Wednesday, March 01, 2006

Rare gull in Prospect Park

Gull flock in front of Duck Island

(Photo credit - Rob J)

When I returned home from my morning appointment I had a voice-mail message from Sean. Apparently, Shane had observed a Black-headed Gull among the common gulls on Prospect Lake. I quickly changed, hopped on my bicycle and headed into Prospect Park.

Black-headed Gulls are rare European visitors that are usually found along the Atlantic coast. Why this particular bird showed up inland is a mystery.

I spent a long time searching, alternately, with Rusty, Steve, Sean and Shane. After three hours I eventually found it coming in to roost off the Peninsula "Thumb". It is associating with the Ring-billed Gulls and moving back and forth between an ice flow in front of Duck Island and the main body of Prospect Lake.

Black-headed Gull (Larus ridibundus)


Ring-billed Gull and Black-headed Gull



(Photo credit - Rob J)

-Click here for more info on Black-headed Gulls-

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Prospect Park, 3/1/2006
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Pied-billed Grebe (1, Prospect Lake.)
Northern Shoveler (~30-40. Numbers have recently dropped.)
Hooded Merganser (1 male, 1 female. Prospect Lake.)
Ruddy Duck (~50, Prospect Lake.)
Turkey Vulture (1, flying north over Peninsula meadow.)
American Coot (~20-30.)
Black-headed Gull (1, Prospect Lake near Duck Is.)
Ring-billed Gull (~2000.)
Great Black-backed Gull (3.)
American Crow (6, Prospect Lake.)
Swamp Sparrow (1, edge of Peninsula meadow.)
Common Grackle (Small flock near West Is.)

Other common species seen (or heard):
Canada Goose, Mute Swan, American Black Duck, Mallard, Herring Gull, Rock Pigeon, Mourning Dove, Red-bellied Woodpecker, Downy Woodpecker, Blue Jay, Black-capped Chickadee, American Robin, European Starling, Northern Cardinal, Song Sparrow, Red-winged Blackbird, House Sparrow

7 comments:

Marge said...

Rob..what a great spot that was and great pics. That would be a life bird for me!

You never know what your gonna find in those gull flocks.

Anonymous said...

This bird doesn't seem to be purely Black-headed. It's facial feathering seems just about right, but it's upper back and wing panel are like young Ring-billed Gulls. Black-headed X Ring-billed hybrids are not unheard of, there was a discussion over a similar hybrid in woodburne. Here's the link: http://www.birds.cornell.edu/crows/woodburne_gull.htm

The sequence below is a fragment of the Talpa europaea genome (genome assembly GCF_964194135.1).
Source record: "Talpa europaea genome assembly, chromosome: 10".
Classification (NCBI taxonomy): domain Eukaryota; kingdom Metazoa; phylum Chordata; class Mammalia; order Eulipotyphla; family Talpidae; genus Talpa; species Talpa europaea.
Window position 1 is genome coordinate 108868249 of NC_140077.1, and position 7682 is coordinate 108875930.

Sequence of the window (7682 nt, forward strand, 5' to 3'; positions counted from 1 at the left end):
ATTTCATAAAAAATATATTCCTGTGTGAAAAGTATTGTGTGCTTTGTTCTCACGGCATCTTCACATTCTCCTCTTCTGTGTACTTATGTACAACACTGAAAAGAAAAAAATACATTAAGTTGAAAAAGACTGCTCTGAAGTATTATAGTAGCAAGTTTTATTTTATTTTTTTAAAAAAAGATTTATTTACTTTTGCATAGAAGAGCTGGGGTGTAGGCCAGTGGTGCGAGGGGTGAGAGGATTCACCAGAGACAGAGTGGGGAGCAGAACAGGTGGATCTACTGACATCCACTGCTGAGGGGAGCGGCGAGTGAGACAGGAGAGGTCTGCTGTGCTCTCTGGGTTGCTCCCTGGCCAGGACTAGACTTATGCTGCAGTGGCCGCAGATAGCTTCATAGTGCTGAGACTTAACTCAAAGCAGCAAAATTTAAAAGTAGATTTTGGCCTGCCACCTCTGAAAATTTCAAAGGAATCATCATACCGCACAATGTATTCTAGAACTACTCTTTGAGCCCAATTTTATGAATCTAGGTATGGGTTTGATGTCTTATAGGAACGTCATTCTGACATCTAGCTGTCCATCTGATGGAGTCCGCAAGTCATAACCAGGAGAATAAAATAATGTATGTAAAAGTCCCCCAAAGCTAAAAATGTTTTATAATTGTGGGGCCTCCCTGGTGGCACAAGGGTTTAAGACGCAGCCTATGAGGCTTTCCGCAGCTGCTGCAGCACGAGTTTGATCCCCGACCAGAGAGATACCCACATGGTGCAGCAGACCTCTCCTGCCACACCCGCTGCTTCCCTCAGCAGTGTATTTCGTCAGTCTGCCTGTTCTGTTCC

Rob J. said...

Thanks for the heads-up (pun intended). To be honest, we didn't notice anything unusual about this individual. While it was associating with a ring-billed flock it was separating itself by remaining at its outer margins. If it's any help, I've posted the entire photo series at a larger size here:

http://static.flickr.com/48/107845848_ceb5cf1500_o.jpg

http://static.flickr.com/38/107845811_5baa233d10_o.jpg

http://static.flickr.com/35/107845942_421ceb232a_o.jpg

http://static.flickr.com/47/107845723_d4bc371d10_o.jpg

http://static.flickr.com/47/107845759_bf4894d17b_o.jpg

http://static.flickr.com/44/107845902_b141094bf8_o.jpg

Let me know what you think.

Frode Falkenberg said...

Looks like a perfect 1. winter BHG to me! Cannot see any hints of delawarensis or canus involvement here.

Rob J. said...

I posted a question on the Frontiers of Bird ID forum regarding possible hybidization. Every response confirmed that the Brooklyn bird is, as Paul from Ireland replied, "spot on for Black-headed".

Anonymous said...

Don't mind my post, don't get all confused about it. I am just fascinated with the actual RB X BH Gull from Woodburne, and I guess it made me suspicious or excited to see another. I am very disappointed that none have turned up, r have been reported from point lookout this year. It seems that the east enders are getting most of the good stuff!

Good birding

Rob J. said...

Not a problem. Gulls are a real challenge for me and I welcome comments, info, etc. Do you bird around the city? Have we ever met?

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